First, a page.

"(4) Unless the claim is subject to the provisions of Section 6146 [claims for professional negligence against health care providers], a statement that the fee is not set by law but is negotiable between attorney and client.
"(5) If the claim is subject to the provisions of Section 6146, a statement that the rates set forth in that section are the maximum limits for the contingency fee agreement, and that the attorney and client may negotiate a lower rate." (Bus. & Prof. Code, § 6147, subd. (a).)
In Fair v. Bakhtiari (2011) 195 Cal.App.4th 1135 (Fair),the court adopted the reasoning of Fergus in a quantum meruit action, explaining: "At the outset of an attorney-client business relationship, the incentive to make a full and reasonably understandable written disclosure (including disclosure of the right to seek independent advice) and to secure the client's written consent to the terms of the transaction will be minimized if the attorney knows that even if the agreements are later voided, the reasonable value of the services rendered may be established by the understandings contained in the voided agreements and that the value of those services . . . may be measured by the success of the businesses entered into in violation of the rule and in breach of the attorney's fiduciary duties. [Citations.]" (Fair, supra, at p. 1163.) The Fair court cited Fergus for the proposition that quantum meruit recovery "could be proved by evidence of the amount involved and the results obtained. However, the deterrent and protective purposes of the statute requiring that a contingency fee agreement must include a statement that the fee is not set by law, but is negotiable between the client and attorney, would be impaired if an attorney barred from enforcing the contingency fee agreement could argue he or she was entitled to a percentage of the recovery based on the contingent risk factor." (Fair, supra, at pp. 1163-1164.)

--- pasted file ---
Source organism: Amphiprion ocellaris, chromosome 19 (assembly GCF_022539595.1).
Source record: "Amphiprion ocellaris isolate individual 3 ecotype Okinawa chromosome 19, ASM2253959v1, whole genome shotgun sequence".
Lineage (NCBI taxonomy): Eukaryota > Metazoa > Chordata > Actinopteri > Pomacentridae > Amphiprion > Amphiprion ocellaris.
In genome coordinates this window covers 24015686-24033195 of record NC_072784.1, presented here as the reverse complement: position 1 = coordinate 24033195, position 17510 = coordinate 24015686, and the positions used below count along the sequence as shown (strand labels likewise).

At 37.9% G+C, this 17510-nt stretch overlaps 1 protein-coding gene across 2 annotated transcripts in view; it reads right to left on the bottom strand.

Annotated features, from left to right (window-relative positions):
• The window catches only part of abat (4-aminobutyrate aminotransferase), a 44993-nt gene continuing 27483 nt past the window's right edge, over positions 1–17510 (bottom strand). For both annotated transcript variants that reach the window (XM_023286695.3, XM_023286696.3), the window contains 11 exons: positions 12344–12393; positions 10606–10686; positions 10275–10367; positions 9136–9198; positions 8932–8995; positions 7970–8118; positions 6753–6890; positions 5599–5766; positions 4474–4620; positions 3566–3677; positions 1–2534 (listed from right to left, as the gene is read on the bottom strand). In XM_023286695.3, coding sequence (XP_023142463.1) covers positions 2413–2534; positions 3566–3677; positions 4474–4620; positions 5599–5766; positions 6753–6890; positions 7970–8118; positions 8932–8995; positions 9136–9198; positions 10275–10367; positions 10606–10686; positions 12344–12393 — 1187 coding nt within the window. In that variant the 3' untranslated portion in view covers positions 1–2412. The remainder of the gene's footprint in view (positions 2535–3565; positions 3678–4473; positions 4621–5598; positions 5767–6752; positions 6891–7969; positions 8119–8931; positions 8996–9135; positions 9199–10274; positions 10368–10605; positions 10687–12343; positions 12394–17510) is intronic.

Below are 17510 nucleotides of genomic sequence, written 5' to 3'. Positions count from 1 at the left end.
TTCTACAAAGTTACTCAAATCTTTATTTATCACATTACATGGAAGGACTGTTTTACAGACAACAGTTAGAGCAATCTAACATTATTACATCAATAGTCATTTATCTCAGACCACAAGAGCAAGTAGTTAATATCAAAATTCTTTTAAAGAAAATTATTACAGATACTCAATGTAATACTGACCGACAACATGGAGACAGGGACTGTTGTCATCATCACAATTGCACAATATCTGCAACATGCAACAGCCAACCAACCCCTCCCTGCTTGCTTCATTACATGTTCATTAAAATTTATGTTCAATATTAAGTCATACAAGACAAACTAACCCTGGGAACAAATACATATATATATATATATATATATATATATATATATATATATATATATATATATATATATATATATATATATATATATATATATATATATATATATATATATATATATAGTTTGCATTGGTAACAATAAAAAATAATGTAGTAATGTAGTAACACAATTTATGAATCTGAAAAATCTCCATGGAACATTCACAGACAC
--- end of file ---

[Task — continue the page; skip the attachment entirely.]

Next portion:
Siciliano argues the issue of the Business and Professions Code section 6147 violation was previously before this court, and the trial court was therefore precluded from revisiting its applicability. He notes: "On page 1, footnote 2 of her summary judgment motion, Roupwatie specifically asserted that both plaintiffs' contingency fee agreements were void under [Business and Professions Code] Section 6147. This motion was presented to this Court in both [prior writ] proceedings because [Roupwatie] included that document in the record when she sought to overturn the lower court's denial of her summary judgment motion." In addition, Siciliano argues that Roupwatie had asserted the affirmative defense that the contingency fee agreements were void. We reject the contention that the issue of the violation of Business and Professions Code section 6147 was raised in any prior proceedings in this court. Counsel is reminded that it is not the function of this court to search the record for possible error. (See, e.g., Durell v. Sharp Healthcare (2010) 183 Cal.App.4th 1350, 1372.) The issue was never explicitly brought to our attention, and we did not rule on it.